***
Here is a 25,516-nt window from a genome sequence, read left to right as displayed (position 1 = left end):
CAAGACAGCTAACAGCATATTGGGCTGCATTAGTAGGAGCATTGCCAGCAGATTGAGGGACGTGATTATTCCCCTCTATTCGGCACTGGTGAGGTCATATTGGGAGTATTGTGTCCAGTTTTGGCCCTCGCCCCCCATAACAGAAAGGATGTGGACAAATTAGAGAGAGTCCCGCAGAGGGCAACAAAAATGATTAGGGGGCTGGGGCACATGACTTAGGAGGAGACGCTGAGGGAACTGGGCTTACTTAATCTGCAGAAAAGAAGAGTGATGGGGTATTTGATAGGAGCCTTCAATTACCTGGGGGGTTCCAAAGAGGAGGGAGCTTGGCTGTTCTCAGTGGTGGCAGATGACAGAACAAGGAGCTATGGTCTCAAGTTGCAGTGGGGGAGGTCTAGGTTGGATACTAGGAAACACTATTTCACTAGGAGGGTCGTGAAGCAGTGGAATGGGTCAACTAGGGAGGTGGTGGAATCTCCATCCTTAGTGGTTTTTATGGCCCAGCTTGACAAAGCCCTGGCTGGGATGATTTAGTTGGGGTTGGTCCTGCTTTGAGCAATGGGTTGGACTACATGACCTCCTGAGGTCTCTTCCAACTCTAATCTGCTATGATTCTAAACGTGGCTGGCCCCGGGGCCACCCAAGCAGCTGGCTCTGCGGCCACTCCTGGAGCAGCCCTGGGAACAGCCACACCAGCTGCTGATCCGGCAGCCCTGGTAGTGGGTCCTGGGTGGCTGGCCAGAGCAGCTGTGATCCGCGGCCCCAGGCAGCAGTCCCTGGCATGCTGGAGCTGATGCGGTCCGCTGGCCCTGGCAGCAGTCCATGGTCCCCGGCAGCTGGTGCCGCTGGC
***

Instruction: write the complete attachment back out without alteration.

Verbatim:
Here is a 25,516-nt window from a genome sequence, read left to right as displayed (position 1 = left end):
CAAGACAGCTAACAGCATATTGGGCTGCATTAGTAGGAGCATTGCCAGCAGATTGAGGGACGTGATTATTCCCCTCTATTCGGCACTGGTGAGGTCATATTGGGAGTATTGTGTCCAGTTTTGGCCCTCGCCCCCCATAACAGAAAGGATGTGGACAAATTAGAGAGAGTCCCGCAGAGGGCAACAAAAATGATTAGGGGGCTGGGGCACATGACTTAGGAGGAGACGCTGAGGGAACTGGGCTTACTTAATCTGCAGAAAAGAAGAGTGATGGGGTATTTGATAGGAGCCTTCAATTACCTGGGGGGTTCCAAAGAGGAGGGAGCTTGGCTGTTCTCAGTGGTGGCAGATGACAGAACAAGGAGCTATGGTCTCAAGTTGCAGTGGGGGAGGTCTAGGTTGGATACTAGGAAACACTATTTCACTAGGAGGGTCGTGAAGCAGTGGAATGGGTCAACTAGGGAGGTGGTGGAATCTCCATCCTTAGTGGTTTTTATGGCCCAGCTTGACAAAGCCCTGGCTGGGATGATTTAGTTGGGGTTGGTCCTGCTTTGAGCAATGGGTTGGACTACATGACCTCCTGAGGTCTCTTCCAACTCTAATCTGCTATGATTCTAAACGTGGCTGGCCCCGGGGCCACCCAAGCAGCTGGCTCTGCGGCCACTCCTGGAGCAGCCCTGGGAACAGCCACACCAGCTGCTGATCCGGCAGCCCTGGTAGTGGGTCCTGGGTGGCTGGCCAGAGCAGCTGTGATCCGCGGCCCCAGGCAGCAGTCCCTGGCATGCTGGAGCTGATGCGGTCCGCTGGCCCTGGCAGCAGTCCATGGTCCCCGGCAGCTGGTGCCGCTGGC